Phytophthora Canker, Basal Rot, & Root Rot [Shrubs and Trees]
Phytophthora spp. [water molds]
2.5 (1 = rare 5 = annual)
4.5 (1 = very little damage 5 = plants killed)
Some Phytophthora spp. attack a very narrow range of host plants while others may attack a very wide range of host plants. Overall, Phytophthora attacks a wide range of plants growing in poorly drained soils or in over watered soils. Phytophthora spp. are the most common root rot pathogens found on woody plant material. It causes crown or collar rot on apple, dogwood, rhododendron, cherry, yew, hemlock, pine, and fir. On beech, birch, maple, dogwood, and sweet gum, it causes bleeding canker.
NOTE: Phytophthora ramorum is a relatively new and destructive disease affecting additional plants and has become established in parts of some western states.
As roots rot and die, stunting, poor growth, early fall coloration, dieback, wilt and eventual death occur. Discoloration of the inner bark and wood at the base of the infected plant is usually present and visible if the outer bark is scraped away. There is a distinct margin between healthy and diseased crown tissues. Reddish-brown liquid may exude from the cankered area (hence, the name "bleeding canker"). Laboratory diagnosis is necessary to confirm the presence of Phytophthora because other root problems mimic the above-ground symptoms of this disease.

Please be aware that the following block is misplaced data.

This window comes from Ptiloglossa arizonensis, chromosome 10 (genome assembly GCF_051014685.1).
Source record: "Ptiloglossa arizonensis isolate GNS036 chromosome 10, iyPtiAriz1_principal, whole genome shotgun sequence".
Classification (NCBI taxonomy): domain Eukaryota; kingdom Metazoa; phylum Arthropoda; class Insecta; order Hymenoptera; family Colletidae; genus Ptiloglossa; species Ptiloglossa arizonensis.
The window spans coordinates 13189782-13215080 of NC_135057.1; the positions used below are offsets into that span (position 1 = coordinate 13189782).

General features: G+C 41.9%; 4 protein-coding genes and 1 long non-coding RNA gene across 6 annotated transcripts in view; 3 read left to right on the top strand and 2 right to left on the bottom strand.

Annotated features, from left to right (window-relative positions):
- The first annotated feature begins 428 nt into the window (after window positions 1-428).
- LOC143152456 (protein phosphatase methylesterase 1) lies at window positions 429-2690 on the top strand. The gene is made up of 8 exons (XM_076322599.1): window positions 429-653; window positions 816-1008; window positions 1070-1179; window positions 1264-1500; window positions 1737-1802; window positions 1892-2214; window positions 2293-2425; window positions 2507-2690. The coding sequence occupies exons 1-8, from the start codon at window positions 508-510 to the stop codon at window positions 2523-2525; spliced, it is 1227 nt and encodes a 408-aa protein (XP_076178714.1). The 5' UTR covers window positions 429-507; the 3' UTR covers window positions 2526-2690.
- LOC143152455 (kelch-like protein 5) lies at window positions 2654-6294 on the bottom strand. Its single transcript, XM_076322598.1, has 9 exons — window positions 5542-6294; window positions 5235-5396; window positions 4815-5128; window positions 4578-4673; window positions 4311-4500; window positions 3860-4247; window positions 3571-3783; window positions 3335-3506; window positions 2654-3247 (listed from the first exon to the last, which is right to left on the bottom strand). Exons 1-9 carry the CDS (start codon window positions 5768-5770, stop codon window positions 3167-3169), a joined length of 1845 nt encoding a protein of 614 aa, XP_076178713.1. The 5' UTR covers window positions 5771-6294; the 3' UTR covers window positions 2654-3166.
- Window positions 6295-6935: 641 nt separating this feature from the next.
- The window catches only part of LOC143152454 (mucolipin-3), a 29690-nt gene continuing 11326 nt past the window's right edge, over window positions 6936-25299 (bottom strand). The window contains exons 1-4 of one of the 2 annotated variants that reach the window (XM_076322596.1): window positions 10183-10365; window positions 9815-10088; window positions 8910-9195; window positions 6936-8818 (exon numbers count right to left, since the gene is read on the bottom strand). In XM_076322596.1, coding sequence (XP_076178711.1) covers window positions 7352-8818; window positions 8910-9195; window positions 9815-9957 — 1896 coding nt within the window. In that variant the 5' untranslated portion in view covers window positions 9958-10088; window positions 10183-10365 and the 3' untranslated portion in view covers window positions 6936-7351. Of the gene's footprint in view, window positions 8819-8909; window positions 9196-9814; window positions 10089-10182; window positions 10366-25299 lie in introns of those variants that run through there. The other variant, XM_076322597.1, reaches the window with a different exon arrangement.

Phytophthora is a soil-inhabiting fungus-like organism that requires high moisture to complete its life cycle. Therefore, the disease is most common under conditions of saturated soils. The pathogen might initially invade small roots as well as crown tissue. The pathogen is spread by movement of contaminated soil or diseased plants or by splashing water.
Control for this disease is to correct the drainage, cut back on watering and wait a couple of growing seasons before replanting. Or, correct the drainage, change watering practices and perhaps treat the soil with a recommended soil fungicide. If the drainage problem is corrected before the plant declines too much, the plant may recover. During recovery, the plants are prone to other diseases.